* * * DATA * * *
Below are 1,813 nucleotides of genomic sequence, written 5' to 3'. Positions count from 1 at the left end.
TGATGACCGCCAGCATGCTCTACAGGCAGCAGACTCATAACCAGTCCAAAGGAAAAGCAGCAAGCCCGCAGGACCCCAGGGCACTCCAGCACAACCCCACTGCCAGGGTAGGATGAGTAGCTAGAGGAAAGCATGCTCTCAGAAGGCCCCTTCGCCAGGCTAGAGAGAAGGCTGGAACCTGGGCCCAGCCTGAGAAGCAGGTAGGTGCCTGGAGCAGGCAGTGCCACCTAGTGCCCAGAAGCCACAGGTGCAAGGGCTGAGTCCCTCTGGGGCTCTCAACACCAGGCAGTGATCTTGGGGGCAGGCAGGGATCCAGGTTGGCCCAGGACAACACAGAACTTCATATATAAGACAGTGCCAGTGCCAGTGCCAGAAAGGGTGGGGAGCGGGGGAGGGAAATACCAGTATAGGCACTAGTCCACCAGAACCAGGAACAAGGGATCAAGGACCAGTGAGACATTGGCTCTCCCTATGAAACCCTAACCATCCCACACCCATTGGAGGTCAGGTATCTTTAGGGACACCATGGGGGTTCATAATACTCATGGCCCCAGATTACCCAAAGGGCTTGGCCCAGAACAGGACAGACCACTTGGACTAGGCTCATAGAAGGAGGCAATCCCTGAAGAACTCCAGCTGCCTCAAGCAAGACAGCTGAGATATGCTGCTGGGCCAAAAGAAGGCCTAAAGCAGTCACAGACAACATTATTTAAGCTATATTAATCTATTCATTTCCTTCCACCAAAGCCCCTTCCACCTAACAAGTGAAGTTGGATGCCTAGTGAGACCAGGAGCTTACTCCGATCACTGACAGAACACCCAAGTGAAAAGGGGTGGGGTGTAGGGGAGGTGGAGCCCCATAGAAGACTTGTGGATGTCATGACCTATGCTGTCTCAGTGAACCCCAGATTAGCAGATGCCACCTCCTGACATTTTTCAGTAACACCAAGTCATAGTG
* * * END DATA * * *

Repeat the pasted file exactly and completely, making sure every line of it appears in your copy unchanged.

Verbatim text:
Below are 1,813 nucleotides of genomic sequence, written 5' to 3'. Positions count from 1 at the left end.
TGATGACCGCCAGCATGCTCTACAGGCAGCAGACTCATAACCAGTCCAAAGGAAAAGCAGCAAGCCCGCAGGACCCCAGGGCACTCCAGCACAACCCCACTGCCAGGGTAGGATGAGTAGCTAGAGGAAAGCATGCTCTCAGAAGGCCCCTTCGCCAGGCTAGAGAGAAGGCTGGAACCTGGGCCCAGCCTGAGAAGCAGGTAGGTGCCTGGAGCAGGCAGTGCCACCTAGTGCCCAGAAGCCACAGGTGCAAGGGCTGAGTCCCTCTGGGGCTCTCAACACCAGGCAGTGATCTTGGGGGCAGGCAGGGATCCAGGTTGGCCCAGGACAACACAGAACTTCATATATAAGACAGTGCCAGTGCCAGTGCCAGAAAGGGTGGGGAGCGGGGGAGGGAAATACCAGTATAGGCACTAGTCCACCAGAACCAGGAACAAGGGATCAAGGACCAGTGAGACATTGGCTCTCCCTATGAAACCCTAACCATCCCACACCCATTGGAGGTCAGGTATCTTTAGGGACACCATGGGGGTTCATAATACTCATGGCCCCAGATTACCCAAAGGGCTTGGCCCAGAACAGGACAGACCACTTGGACTAGGCTCATAGAAGGAGGCAATCCCTGAAGAACTCCAGCTGCCTCAAGCAAGACAGCTGAGATATGCTGCTGGGCCAAAAGAAGGCCTAAAGCAGTCACAGACAACATTATTTAAGCTATATTAATCTATTCATTTCCTTCCACCAAAGCCCCTTCCACCTAACAAGTGAAGTTGGATGCCTAGTGAGACCAGGAGCTTACTCCGATCACTGACAGAACACCCAAGTGAAAAGGGGTGGGGTGTAGGGGAGGTGGAGCCCCATAGAAGACTTGTGGATGTCATGACCTATGCTGTCTCAGTGAACCCCAGATTAGCAGATGCCACCTCCTGACATTTTTCAGTAACACCAAGTCATAGTG